Hold on to your butts: the market could be in for a drop reminiscent of the Great Depression.
That’s according to financial analyst Gary Shilling, who in an interview this week said that the market could fall between 30% and 40% over the next year as investors begin to realize the economic recovery from the coronavirus pandemic could take longer than anticipated.
“I think we’ve got a second leg down and that’s very much reminiscent of what happened in the 1930s where people appreciate the depth of this recession and the disruption and how long it’s going to take to recover,” Shilling told CNBC in the interview.
Since the market bottom on March 23, stocks have rebounded sharply on the hopes for a V-shaped recovery and positive coronavirus treatments and vaccines headlines. However, while early economic data bolstered the case for a V-shaped recovery from the economic shutdown due to COVID-19, cases have continued to climb—surging past 3 million confirmed cases in the U.S. this week—and data is starting to point to a slowdown in the recover.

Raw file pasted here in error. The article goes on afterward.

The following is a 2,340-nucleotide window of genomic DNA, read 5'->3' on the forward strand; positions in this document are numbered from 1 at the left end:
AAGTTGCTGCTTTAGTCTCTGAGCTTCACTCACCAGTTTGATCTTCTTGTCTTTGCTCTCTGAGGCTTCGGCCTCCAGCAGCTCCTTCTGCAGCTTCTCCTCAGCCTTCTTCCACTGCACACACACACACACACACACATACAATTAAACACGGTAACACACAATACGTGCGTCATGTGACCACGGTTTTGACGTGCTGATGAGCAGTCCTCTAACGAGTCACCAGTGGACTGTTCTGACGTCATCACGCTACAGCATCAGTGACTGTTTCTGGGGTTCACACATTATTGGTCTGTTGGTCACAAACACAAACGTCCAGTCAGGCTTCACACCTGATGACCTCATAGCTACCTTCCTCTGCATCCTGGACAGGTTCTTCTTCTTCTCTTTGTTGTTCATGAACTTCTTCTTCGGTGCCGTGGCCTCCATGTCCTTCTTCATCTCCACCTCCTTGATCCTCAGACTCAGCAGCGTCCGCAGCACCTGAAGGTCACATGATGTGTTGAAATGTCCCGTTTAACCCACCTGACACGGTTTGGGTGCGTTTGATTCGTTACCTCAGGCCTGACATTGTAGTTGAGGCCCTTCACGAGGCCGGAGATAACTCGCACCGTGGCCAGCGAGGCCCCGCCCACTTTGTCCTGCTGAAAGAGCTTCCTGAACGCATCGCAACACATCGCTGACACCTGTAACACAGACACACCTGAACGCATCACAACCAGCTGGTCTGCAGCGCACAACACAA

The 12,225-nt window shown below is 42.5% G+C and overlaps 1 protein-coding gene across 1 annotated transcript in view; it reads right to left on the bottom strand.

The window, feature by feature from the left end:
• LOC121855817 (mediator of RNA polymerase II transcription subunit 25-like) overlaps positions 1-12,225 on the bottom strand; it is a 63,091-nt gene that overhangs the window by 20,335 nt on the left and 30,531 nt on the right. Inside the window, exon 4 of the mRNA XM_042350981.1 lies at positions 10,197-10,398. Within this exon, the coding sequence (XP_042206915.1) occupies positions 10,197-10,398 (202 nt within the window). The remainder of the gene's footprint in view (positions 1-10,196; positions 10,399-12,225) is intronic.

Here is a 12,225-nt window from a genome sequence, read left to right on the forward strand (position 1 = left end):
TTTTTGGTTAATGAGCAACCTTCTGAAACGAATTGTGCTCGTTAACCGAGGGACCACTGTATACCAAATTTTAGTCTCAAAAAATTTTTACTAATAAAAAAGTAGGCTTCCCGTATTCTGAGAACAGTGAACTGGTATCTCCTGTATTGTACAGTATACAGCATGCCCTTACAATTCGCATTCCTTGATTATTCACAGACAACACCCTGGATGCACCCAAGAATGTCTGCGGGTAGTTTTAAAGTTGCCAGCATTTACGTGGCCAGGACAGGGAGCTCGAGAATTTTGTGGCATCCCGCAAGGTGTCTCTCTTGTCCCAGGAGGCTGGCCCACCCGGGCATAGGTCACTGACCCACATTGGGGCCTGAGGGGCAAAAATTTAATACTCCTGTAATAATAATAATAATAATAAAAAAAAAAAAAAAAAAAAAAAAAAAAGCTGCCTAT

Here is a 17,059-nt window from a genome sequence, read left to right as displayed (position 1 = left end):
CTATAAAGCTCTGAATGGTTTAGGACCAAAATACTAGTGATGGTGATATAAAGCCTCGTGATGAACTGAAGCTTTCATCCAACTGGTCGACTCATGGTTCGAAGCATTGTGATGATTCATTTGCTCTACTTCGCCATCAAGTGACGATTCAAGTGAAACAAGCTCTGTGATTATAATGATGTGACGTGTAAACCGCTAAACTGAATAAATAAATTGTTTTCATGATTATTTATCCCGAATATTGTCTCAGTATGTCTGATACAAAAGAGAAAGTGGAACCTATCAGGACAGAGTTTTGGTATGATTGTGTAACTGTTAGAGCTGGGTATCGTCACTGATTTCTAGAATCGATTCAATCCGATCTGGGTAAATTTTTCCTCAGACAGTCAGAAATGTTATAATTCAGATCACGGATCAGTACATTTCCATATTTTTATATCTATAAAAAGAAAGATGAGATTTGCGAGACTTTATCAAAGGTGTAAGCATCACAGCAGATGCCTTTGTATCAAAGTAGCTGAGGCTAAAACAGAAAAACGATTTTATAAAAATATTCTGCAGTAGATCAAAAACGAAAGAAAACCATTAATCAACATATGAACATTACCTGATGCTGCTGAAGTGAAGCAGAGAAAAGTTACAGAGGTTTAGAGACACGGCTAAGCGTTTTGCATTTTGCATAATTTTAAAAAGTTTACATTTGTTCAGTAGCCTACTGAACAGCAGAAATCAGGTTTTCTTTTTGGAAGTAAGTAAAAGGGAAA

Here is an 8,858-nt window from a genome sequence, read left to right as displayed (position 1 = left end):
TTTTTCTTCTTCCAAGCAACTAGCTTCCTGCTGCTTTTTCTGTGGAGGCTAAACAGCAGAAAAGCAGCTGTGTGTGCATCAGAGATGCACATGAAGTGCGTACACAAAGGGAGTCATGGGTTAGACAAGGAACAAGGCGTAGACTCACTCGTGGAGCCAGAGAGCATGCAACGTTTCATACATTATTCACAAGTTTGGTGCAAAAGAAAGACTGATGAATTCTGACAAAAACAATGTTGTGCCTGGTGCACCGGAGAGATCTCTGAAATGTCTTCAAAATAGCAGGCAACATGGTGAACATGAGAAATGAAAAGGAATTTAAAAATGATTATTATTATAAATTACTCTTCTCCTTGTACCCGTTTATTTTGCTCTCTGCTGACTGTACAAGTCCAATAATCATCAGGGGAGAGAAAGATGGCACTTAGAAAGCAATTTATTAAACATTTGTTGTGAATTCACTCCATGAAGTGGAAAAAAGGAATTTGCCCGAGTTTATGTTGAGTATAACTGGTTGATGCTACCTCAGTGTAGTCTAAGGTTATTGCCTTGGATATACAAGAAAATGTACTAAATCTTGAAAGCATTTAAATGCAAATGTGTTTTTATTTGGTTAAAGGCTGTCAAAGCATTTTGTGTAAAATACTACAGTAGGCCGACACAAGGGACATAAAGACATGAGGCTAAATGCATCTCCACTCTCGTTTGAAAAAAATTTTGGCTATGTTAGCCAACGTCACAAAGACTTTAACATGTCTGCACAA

Shilling says the S&P 500’s nearly 41% rise since the March bottom looks much like the rebound the index saw in 1929 when stocks rallied after their initial crash.
If history repeats itself, Shilling says the S&P 500 could see a similar decline to what it saw in the early 1930s as the severity of the Great Depression grew clearer.
“Stocks are [behaving] very much like that rebound in 1929 where there is absolute conviction that the virus will be under control and that massive monetary and fiscal stimuli will reinvigorate the economy,” Shilling said.
So where can investors park there cash in such an environment?
“I think we’re going to see downward pressure on prices and that works to the advantage of Treasury bonds, which have been my favorite since 1981,” the veteran investor said.
Shilling has been skeptical about a V-shaped recovery and quick rebound in the second half of the year for months, and said in a Bloomberg op-ed in May that “the total decline in stock wealth I foresee will knock 2.8% off consumer spending.”
“This pandemic is likely to be the most disruptive financial and social event since World War II with equally long-lasting consequences,” Shilling said. “Many will no doubt restrain spending in future years to rebuild savings, especially since the crisis caught them at a time of high debts and short financial reserves.”
“A widespread economic revival is unlikely until a vaccine and widespread testing are available,” Shilling concluded.